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Andrew Blem

Unity Is the use of path finding algorithms a good idea for dribbling in sport games

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Well I  have been working on a soccer game for the past few months ("still learning unity 3d. its my first game"). I have recently come across some minimum path finding algorithms in my studies ( Prim's algorithm, Djikstra algorithm, a*, fFyod etc). I have been thinking of adopting one of these algorithm into my game to help in the players navigating around the soccer pitch to reach the opponents goal. This algorithm will be used during player dribbling and the map will be periodically updated or i was thinking the dribbler will create a map  and decide which path to go to minimize resource usage. I know the best way of learning is trial and error but I would love some heads up on this one. So what do you think I should do

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It seems to me like you're going to get a lot of complexity for very little gain. If we ignore players for a moment, there are no obstacles with which the players can collide, so you don't need a path finding system to move them around. Now if we consider players, you have obstacles but their positions are changing so often you will have a challenge maintaining the graph used for path finding. You'd either need to constantly recompute paths, which means that most of the last computed path would have never been used, or you're going to need to do a lot of work to predict where players are going to be.

 

Think about a path as having two sets of constraints - static and dynamic. Static constraints are those that do not move, such as buildings or cars or whatever else can just sit there in your way. Dynamic constraints would be other moving objects or players. Minimum path algorithms are great with static constraints.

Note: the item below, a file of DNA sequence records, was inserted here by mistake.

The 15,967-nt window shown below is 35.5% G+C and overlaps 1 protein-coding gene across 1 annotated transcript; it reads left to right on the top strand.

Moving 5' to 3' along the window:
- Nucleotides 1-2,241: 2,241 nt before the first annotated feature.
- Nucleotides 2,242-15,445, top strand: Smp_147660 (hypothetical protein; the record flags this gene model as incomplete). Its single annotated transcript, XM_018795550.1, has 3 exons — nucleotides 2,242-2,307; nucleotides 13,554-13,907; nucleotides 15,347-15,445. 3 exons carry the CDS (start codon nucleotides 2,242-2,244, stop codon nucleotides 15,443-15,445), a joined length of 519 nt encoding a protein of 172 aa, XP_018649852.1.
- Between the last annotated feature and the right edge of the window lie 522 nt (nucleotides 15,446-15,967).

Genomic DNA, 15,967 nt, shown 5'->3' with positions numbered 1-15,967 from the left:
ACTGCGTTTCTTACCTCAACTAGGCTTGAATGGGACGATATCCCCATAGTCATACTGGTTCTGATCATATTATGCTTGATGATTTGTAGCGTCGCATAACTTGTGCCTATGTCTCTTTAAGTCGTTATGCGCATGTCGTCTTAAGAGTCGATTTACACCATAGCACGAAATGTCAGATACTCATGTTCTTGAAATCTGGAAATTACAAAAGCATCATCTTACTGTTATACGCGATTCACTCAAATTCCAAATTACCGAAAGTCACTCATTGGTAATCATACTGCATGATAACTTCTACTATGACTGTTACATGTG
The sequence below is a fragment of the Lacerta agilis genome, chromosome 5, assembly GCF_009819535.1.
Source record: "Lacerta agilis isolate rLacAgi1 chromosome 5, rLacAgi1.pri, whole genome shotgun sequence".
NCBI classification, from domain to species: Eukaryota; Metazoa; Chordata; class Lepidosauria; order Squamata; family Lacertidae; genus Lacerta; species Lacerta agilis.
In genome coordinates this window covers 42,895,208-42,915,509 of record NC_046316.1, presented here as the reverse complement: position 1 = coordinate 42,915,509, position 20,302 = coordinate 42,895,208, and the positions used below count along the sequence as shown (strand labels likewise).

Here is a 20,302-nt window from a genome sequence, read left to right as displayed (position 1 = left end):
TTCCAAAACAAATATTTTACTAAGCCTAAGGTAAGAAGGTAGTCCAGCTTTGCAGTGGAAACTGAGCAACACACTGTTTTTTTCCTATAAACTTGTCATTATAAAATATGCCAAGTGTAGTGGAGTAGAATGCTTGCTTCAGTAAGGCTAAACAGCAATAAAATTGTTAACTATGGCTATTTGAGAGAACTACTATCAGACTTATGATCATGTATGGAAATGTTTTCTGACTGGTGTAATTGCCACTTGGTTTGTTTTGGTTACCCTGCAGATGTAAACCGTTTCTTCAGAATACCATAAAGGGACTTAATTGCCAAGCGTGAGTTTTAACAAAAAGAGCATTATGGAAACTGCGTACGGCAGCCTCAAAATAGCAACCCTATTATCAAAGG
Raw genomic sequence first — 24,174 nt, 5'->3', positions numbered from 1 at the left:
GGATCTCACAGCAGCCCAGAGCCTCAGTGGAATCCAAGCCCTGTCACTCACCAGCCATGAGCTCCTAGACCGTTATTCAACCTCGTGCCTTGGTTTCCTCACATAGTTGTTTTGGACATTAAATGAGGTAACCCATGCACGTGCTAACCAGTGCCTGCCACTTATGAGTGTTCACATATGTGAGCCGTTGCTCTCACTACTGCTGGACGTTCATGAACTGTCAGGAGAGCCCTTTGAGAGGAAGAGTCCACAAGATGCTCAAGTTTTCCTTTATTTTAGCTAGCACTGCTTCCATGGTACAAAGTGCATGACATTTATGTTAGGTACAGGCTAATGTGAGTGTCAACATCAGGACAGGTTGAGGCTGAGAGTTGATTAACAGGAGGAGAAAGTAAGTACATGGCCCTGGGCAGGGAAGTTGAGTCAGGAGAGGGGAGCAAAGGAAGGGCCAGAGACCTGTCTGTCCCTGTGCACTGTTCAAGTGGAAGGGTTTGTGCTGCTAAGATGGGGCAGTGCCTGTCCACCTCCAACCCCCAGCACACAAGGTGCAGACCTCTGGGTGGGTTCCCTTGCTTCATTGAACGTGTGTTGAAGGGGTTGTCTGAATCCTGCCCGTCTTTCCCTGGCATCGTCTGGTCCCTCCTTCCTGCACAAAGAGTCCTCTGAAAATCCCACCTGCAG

In handling dynamic constraints in path finding, you generally use various steering behaviors to avoid the collision, or you replan the local portions of the path. In your application, your static constraints are going to be essentially non-existent, and you will have a lot of dynamic constraints on a path. So the question is, if we need to use short localized paths or steering behaviors to handle all these dynamic constraints, and there are no static constraints, what does path finding get you?

 

I think steering behaviors are your best bet for this because they are more suited to constant re-evaluation and they are more localized than a path finding approach. If you check out the book "Programming Game AI by Example" by Mat Buckland, you'll get some ideas for combining steering behaviors and how to implement them to give you good results in a sports game. There is also a good amount of information online for steering behaviors, but it's usually for more simple actions such as Seek, Flee, Patrol or Wander. The book will give you information on the more interesting ones like Interpose, which is going to be useful when getting players to intercept a pass.

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In an AI I took class we implemented simple pathfinding once using repulsor and attractor fields meaning you can add shapes to grid that effect a flow vector for every other point on the grid. Enemies would push away for a short range, the target would pull from a very far range. Our pathing agents would simply follow the flow. It worked surprisingly well, although it wouldn't work at all in a maze but a soccer field really isn't a maze.

You could have different fields depending on the state of the player (ie, on defense vs on offense with the ball/without the ball). Also something to note, you don't calculate the entire flow field, just the single point where the player is.

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I don't see enough reason to do path finding in a soccer game. Soccer field is an open space that you can establish a line of sight from anywhere to anywhere. All obstacles in the soccer game are other players which are dynamic and bad candidates for caching and sharing their states, which can be very bad if every player is also doing his own path planning periodically. Steering behaviors seem more suitable for this type of game. The natural looking movement is also a nice bonus.

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I seem to be doing this often as of late, but i second the recommendation to check out "AI game programming by example" by buckland. In fact, it's probably one of the best "game dev" books i have seen on the subject. Matt actually does a soccer pitch as a multi agent sim. It would definitely give you a good starting point. the key points are that agents use steering behaviors (such as seek, interpose, and wall avoidance) to navigate the pitch.

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